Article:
People have been using hypnosis in various forms for thousands of years but it was coined the term Hypnosis in the early 19th century by a Scottish Doctor, James Braid, who originally thought it was some strange form of sleep. Later on discoveries were made revealing that hypnosis and sleep only resemble themselves in appearance as someone could be lying or sitting with their eyes comfortably closed when in fact the mind is very alert.

Hypnosis is an altered state of consciousness induced by a period of focused concentration, usually accompanying profound feelings of relaxation. In a state of hypnosis various hypnotic phenomena can occur spontaneously or elicited through suggestions, which have therapeutic value in the process of making positive changes in the individual through changes in subjective experience, alterations in thoughts, behaviours and feelings which no longer have any value.

Recent years have seen a number of developments in the study of hypnosis, particularly with the use of measuring electrical activity in the brain using EEG readings, adding to the evidence based research which is increasing steadily.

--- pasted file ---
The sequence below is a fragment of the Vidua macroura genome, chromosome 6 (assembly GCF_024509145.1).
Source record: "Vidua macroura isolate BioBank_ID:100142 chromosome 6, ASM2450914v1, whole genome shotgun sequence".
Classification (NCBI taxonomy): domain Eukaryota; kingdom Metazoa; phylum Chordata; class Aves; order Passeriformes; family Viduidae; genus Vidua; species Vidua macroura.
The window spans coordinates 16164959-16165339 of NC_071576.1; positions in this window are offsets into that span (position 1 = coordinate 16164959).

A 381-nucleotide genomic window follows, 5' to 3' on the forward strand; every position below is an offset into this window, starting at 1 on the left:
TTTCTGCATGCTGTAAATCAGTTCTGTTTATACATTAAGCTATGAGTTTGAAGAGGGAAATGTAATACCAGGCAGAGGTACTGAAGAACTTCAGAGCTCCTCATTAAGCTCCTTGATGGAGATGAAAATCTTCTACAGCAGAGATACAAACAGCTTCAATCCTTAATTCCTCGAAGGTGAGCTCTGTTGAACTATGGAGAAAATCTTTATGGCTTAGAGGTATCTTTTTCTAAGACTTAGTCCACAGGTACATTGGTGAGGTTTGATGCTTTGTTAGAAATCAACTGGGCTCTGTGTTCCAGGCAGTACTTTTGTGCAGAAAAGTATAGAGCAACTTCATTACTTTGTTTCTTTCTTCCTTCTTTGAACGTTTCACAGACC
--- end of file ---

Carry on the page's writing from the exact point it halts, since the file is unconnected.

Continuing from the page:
In hypnosis, right hemispheric brain activity is increased along with para-sympathetic dominance of the nervous system, characteristic of increased relaxation, imagination and creativity.  Hypnosis is particularly effective at bridging the gap between conscious awareness and unconscious functioning.


Hypnotherapy is a talking therapy based on utilising the naturally occurring state of mind of hypnosis to make changes in the subjective experience of individuals by changing the perceptions of thoughts, feelings and behaviours.

Hypnotherapy is a brief strategic therapy, unlike Cognitive Behavioural therapy or counselling, problems can be resolved and rapid change is possible in some cases as little as one session.

Hypnotherapy also incorporates elements of CBT, counselling, Solution focused therapy, NLP and multi-modal therapy. Using hypnosis, suggestions can be given directly or indirectly to the unconscious mind by-passing conscious resistance. Most of the suggestions will be client generated as a result of established treatment goals during the interviewing process to ensure that maximum effectiveness is achieved. Due to the implicit relaxation response of hypnosis, hypnotherapy is useful with a range of conditions but are also useful in sporting and corporate performance.